Now that the frame is done, I can start adding stuff to it. There is a pair of tracks that will guide the carriage and the cross members of the frame get capped with a piece of stainless square tube for the logs and cants to rest on.
The runners are going to be held down to the frame with 3/8″-16 socket head cap screws and a washer. In order for this to work, there needs to be two holes: and access hole at the top big enough for the head and washer to pass through and a clearance hole on the bottom for the screw threads to pass through.
I used the same hole template that I used to mark the hole locations on the cross beams to mark the hole locations on the runners. The divot created by the center punch can be carefully aligned with the point of the drill bit and the runner can be locked in place in the vise.
In order to keep the holes lined up from top to bottom, a hole can be drilled though both the top and the bottom with the same bit an without rotating the piece of square tube. I used a 1/4″ bit for this since that’s the size of the pilot bit in the hole saw that I’ll be using for the bigger hole.
The side that is facing up is the underside of the runner. This hole needs to be enlarged so that the threads of the screw pass through it. I oversized this hole to provide a little extra wiggle room in case the holes don’t line up perfectly. I drilled this hole out to 7/16″.
Next with a 1/2″ bit, I created a bit of a chamfer around the hole. This removes any bur and will hopefully help the runner be pulled tightly to the frame.
After rolling the tube and realigning the bit, a 7/8″ hole saw can be used to drill the larger clearance hole.
I’m also adding a chamfer to this hole. This will make the hole less sharp and should prevent things from getting caught on it.
The track is a piece of 2″ x 2″ angle with a 3/8″ thickness. They get attached to the side rails with bolts to allow the tracks to be adjusted into parallel.
The track piece is clamped down to the side rail and a pilot hole is drilled through both parts. I went with a 1/4″ bit here.
Next the hole in the frame can be enlarged to 5/16″ and tapped with the 3/8″-16 tap.
And lastly, the hole in the track can be enlarged to 7/16″ to allow for some adjustability.
I decided to add a bolt at each intersection where the side rails meet the connecting rails of the frame and then one in between each center rail. That came out to be 17 bolts down each track or 34 total. I drilled all the holes with my Triton T20 drill and went through 2 batteries and was on my third when I finished.
The basic track construction is now done. I do have a few additions I still need to make to it. Being a little forward thinking, I know I’m going to have high stress applications at the center of each end rail, so I’ll be adding some more 2×6 tube to brace those parts. On one end of the mill I want to have a winch mount so I can pull log off of my trailer and onto the mill. On the other end I’m planning to have some sort of removable hitch so I can move the mill around they driveway with my truck. I’ll also add mounts for small removable wheels to the opposite end.
Next up is the carriage!
Tap Magic Xtra Thick: http://amzn.to/2c4E0j0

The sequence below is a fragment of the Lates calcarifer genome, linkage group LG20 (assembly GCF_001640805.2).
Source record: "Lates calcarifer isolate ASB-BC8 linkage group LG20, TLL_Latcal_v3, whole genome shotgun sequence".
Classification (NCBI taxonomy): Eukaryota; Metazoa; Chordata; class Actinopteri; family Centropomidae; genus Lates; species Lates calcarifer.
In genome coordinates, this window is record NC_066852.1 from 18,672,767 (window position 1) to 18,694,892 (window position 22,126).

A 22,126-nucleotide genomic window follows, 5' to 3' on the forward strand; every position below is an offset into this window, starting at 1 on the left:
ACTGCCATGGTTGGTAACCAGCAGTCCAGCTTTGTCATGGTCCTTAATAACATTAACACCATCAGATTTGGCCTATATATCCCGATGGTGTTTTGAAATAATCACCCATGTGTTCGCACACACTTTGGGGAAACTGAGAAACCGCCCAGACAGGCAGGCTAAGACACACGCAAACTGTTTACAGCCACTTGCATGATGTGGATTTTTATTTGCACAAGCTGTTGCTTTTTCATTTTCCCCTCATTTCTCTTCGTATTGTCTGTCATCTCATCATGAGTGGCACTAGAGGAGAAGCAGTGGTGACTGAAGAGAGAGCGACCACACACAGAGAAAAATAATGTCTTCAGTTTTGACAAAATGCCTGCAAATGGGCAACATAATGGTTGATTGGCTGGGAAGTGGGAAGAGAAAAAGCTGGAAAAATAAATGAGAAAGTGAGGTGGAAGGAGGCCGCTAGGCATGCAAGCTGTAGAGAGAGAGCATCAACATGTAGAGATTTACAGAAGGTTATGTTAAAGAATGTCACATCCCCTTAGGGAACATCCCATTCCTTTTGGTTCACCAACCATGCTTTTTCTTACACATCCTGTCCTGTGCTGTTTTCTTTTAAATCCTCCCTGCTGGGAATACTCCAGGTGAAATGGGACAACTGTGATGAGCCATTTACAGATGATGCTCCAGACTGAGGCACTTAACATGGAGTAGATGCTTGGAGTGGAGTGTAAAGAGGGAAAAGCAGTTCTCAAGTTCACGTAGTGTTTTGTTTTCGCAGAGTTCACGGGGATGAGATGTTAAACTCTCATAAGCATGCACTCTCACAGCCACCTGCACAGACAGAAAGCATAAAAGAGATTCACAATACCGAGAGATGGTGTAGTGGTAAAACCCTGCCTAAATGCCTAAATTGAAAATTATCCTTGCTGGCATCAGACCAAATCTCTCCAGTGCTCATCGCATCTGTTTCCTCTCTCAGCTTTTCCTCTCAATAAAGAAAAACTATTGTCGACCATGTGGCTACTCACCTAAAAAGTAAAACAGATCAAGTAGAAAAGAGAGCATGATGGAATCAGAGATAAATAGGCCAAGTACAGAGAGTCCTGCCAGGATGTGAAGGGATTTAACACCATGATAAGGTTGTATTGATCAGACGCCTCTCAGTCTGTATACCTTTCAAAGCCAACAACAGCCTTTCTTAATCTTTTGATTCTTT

Center Punch: http://amzn.to/1WIWwkN
Triton T20 Drill: http://amzn.to/2bQ1ZkV
Cobalt Drill Bit Set: http://amzn.to/2bYIRnR
7/8″ Hole Saw: http://amzn.to/2bIdU8z
1-1/4″ Drill Bit: http://amzn.to/2cjJCpS
3/8″-16 Tap: http://amzn.to/2cjLIWA
Tap Handle: http://www.harborfreight.com/t-handle-tap-ratchet-wrench-97633.html
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Greetings from Seattle,
Watching you drill out all those holes reminded me of days just standing at a drill press drilling holes in steel parts, many, many days. So I had a thought and an idea to pitch to you. Since this enormous steel sculpture you’re building will be sitting outside you may want to consider using a product called “Never Seize” it’s a paste you brush on the threads of bolts to prevent them from seizing, especially when the bolts in question will be exposed to the elements. I learned about the stuff when I worked in the shipyard as a welder and now I use it when ever I am working on a project that will be exposed to the weather, I even use it on the lug nuts on my vehicles. You can brush it on the threads and even if you don’t turn that bolt for a few years when you do come back to it to remove it the bolt will move when you put your wrench on it. You can usually find the product at welding supply or industrial supply shops.
It looks great I can’t wait to see this thing completed.
Nice lawn mowing by the way.
All the best,
Thanks Doug! I have a can of antiseize that I’m planning to apply to the bolts. Should make a big difference. Got started on the carriage today. It should be rolling on the track tomorrow. Now it’s getting exciting 🙂
Hope you used hardened bolts as that would reduce rust issues? I also commented on YouTube that you’re getting to be a maker vs. just a woodworker? And your getting pretty proficient as a machinist. LOL!
You might want to consider using a center drill bit when you start drilling your holes in the metal tubing. This will keep your drill bit from wandering. You also might want to use a counter sink to remove a burr from the hole save wear and tear on drill bits, in my opinion they work better than a drill bit. Looks like you have a good start on your project.
I’ve never seen anyone use a center drill on a drill press but maybe I just haven’t been exposed to it. Luckily I didn’t have any issue with the bit wandering. It found the dimple from my punch and drill correctly. That would need to be a pretty big counter sink. I’ll have to look for one. I’ve never seen one that big. Thanks!